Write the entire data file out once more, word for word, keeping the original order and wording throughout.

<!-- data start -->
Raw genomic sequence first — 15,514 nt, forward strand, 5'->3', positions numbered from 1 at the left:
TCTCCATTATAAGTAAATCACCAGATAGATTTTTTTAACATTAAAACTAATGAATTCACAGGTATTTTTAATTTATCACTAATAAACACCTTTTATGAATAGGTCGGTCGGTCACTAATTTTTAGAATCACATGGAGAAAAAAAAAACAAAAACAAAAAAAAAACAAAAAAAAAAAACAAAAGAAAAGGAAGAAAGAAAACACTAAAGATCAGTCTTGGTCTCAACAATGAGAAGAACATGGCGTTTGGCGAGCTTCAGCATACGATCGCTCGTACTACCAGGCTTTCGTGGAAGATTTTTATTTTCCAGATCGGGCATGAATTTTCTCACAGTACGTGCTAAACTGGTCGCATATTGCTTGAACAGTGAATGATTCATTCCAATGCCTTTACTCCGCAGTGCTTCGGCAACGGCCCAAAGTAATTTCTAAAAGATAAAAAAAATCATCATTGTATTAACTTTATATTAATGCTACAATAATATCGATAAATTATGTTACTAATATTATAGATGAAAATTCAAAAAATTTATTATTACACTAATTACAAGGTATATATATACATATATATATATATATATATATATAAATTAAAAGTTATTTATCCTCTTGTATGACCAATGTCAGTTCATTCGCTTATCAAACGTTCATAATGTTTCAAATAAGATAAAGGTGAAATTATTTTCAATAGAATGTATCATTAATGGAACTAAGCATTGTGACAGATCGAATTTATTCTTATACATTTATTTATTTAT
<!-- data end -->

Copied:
Raw genomic sequence first — 15,514 nt, forward strand, 5'->3', positions numbered from 1 at the left:
TCTCCATTATAAGTAAATCACCAGATAGATTTTTTTAACATTAAAACTAATGAATTCACAGGTATTTTTAATTTATCACTAATAAACACCTTTTATGAATAGGTCGGTCGGTCACTAATTTTTAGAATCACATGGAGAAAAAAAAAACAAAAACAAAAAAAAAACAAAAAAAAAAAACAAAAGAAAAGGAAGAAAGAAAACACTAAAGATCAGTCTTGGTCTCAACAATGAGAAGAACATGGCGTTTGGCGAGCTTCAGCATACGATCGCTCGTACTACCAGGCTTTCGTGGAAGATTTTTATTTTCCAGATCGGGCATGAATTTTCTCACAGTACGTGCTAAACTGGTCGCATATTGCTTGAACAGTGAATGATTCATTCCAATGCCTTTACTCCGCAGTGCTTCGGCAACGGCCCAAAGTAATTTCTAAAAGATAAAAAAAATCATCATTGTATTAACTTTATATTAATGCTACAATAATATCGATAAATTATGTTACTAATATTATAGATGAAAATTCAAAAAATTTATTATTACACTAATTACAAGGTATATATATACATATATATATATATATATATATATAAATTAAAAGTTATTTATCCTCTTGTATGACCAATGTCAGTTCATTCGCTTATCAAACGTTCATAATGTTTCAAATAAGATAAAGGTGAAATTATTTTCAATAGAATGTATCATTAATGGAACTAAGCATTGTGACAGATCGAATTTATTCTTATACATTTATTTATTTAT